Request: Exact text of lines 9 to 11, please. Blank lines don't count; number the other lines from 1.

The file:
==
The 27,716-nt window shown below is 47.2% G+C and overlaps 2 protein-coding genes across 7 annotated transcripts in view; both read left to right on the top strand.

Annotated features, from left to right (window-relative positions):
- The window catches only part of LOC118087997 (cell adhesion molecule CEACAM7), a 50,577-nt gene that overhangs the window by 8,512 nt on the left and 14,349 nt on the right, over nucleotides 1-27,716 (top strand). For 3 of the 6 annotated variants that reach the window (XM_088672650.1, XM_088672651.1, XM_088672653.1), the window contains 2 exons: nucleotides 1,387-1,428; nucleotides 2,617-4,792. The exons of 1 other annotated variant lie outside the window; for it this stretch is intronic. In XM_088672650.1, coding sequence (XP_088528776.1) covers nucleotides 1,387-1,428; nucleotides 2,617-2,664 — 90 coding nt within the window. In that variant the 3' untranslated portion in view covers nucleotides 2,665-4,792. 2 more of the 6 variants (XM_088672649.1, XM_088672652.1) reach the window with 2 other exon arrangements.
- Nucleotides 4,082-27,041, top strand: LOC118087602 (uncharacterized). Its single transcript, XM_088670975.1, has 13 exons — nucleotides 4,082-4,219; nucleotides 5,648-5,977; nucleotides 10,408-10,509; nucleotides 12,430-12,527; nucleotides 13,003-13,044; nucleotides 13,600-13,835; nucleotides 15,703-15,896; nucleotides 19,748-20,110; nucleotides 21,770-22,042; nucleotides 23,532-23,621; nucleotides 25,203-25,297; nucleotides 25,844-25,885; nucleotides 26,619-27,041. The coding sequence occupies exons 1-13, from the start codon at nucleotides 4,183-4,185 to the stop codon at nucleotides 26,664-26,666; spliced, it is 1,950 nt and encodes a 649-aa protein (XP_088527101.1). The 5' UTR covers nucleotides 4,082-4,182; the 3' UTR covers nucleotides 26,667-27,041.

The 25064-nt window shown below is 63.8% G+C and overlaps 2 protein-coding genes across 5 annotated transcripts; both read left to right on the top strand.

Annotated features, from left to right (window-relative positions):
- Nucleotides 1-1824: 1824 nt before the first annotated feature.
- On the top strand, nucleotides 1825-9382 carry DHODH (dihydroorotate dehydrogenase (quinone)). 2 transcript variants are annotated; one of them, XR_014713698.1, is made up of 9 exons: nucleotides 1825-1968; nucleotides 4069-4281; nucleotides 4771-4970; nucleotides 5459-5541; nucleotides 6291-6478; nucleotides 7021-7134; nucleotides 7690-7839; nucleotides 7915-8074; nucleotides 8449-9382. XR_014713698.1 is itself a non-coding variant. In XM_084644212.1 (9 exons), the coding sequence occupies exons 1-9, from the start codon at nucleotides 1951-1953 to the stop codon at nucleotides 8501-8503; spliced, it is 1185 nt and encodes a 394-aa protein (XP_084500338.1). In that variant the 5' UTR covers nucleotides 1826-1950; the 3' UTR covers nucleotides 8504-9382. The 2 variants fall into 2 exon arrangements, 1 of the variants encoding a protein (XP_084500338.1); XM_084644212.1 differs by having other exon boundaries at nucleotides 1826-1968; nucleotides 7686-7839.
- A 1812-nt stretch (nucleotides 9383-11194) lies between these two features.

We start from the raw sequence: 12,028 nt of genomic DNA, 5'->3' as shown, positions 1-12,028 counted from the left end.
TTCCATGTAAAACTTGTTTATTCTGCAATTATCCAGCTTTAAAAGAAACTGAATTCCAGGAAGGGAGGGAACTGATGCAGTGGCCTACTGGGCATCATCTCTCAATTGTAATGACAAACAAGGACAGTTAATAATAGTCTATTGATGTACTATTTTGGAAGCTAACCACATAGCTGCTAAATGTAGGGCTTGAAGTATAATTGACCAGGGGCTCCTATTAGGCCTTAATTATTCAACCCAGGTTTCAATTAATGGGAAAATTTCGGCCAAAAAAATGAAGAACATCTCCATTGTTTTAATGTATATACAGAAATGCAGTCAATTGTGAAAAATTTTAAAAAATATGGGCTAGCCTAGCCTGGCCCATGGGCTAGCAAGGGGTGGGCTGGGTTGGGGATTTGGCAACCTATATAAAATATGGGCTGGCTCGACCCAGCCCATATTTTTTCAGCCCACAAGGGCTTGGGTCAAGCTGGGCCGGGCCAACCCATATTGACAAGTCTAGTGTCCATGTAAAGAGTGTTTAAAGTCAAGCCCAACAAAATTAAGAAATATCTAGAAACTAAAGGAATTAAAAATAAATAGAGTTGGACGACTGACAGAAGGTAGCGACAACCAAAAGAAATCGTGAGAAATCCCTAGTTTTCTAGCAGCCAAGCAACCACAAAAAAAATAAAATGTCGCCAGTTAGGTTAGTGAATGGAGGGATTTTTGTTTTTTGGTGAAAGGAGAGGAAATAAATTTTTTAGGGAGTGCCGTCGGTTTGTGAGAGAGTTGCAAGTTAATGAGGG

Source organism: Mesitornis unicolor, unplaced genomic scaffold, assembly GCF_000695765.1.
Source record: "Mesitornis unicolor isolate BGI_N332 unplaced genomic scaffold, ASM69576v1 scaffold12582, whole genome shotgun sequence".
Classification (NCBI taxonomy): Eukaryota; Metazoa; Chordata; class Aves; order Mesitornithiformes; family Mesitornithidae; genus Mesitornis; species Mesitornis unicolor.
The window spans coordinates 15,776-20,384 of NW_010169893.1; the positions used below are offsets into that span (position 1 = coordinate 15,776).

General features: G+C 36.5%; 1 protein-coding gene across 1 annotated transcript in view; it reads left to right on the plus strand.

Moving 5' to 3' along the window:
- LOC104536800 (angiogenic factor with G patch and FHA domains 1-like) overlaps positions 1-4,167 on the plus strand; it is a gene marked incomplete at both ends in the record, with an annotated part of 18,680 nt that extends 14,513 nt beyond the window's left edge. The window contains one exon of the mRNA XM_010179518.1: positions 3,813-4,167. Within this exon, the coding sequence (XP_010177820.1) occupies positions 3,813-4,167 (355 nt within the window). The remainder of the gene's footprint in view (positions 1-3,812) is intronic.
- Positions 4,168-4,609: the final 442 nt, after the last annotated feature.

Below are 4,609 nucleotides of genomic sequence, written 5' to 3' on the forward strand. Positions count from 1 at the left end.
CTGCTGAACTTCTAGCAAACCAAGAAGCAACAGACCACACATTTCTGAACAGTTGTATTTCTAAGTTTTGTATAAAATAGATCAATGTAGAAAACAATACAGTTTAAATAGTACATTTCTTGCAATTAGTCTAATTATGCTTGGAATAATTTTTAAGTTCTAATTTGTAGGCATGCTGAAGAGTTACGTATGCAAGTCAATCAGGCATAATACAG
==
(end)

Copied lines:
- A 1812-nt stretch (nucleotides 9383-11194) lies between these two features.

We start from the raw sequence: 12,028 nt of genomic DNA, 5'->3' as shown, positions 1-12,028 counted from the left end.
TTCCATGTAAAACTTGTTTATTCTGCAATTATCCAGCTTTAAAAGAAACTGAATTCCAGGAAGGGAGGGAACTGATGCAGTGGCCTACTGGGCATCATCTCTCAATTGTAATGACAAACAAGGACAGTTAATAATAGTCTATTGATGTACTATTTTGGAAGCTAACCACATAGCTGCTAAATGTAGGGCTTGAAGTATAATTGACCAGGGGCTCCTATTAGGCCTTAATTATTCAACCCAGGTTTCAATTAATGGGAAAATTTCGGCCAAAAAAATGAAGAACATCTCCATTGTTTTAATGTATATACAGAAATGCAGTCAATTGTGAAAAATTTTAAAAAATATGGGCTAGCCTAGCCTGGCCCATGGGCTAGCAAGGGGTGGGCTGGGTTGGGGATTTGGCAACCTATATAAAATATGGGCTGGCTCGACCCAGCCCATATTTTTTCAGCCCACAAGGGCTTGGGTCAAGCTGGGCCGGGCCAACCCATATTGACAAGTCTAGTGTCCATGTAAAGAGTGTTTAAAGTCAAGCCCAACAAAATTAAGAAATATCTAGAAACTAAAGGAATTAAAAATAAATAGAGTTGGACGACTGACAGAAGGTAGCGACAACCAAAAGAAATCGTGAGAAATCCCTAGTTTTCTAGCAGCCAAGCAACCACAAAAAAAATAAAATGTCGCCAGTTAGGTTAGTGAATGGAGGGATTTTTGTTTTTTGGTGAAAGGAGAGGAAATAAATTTTTTAGGGAGTGCCGTCGGTTTGTGAGAGAGTTGCAAGTTAATGAGGG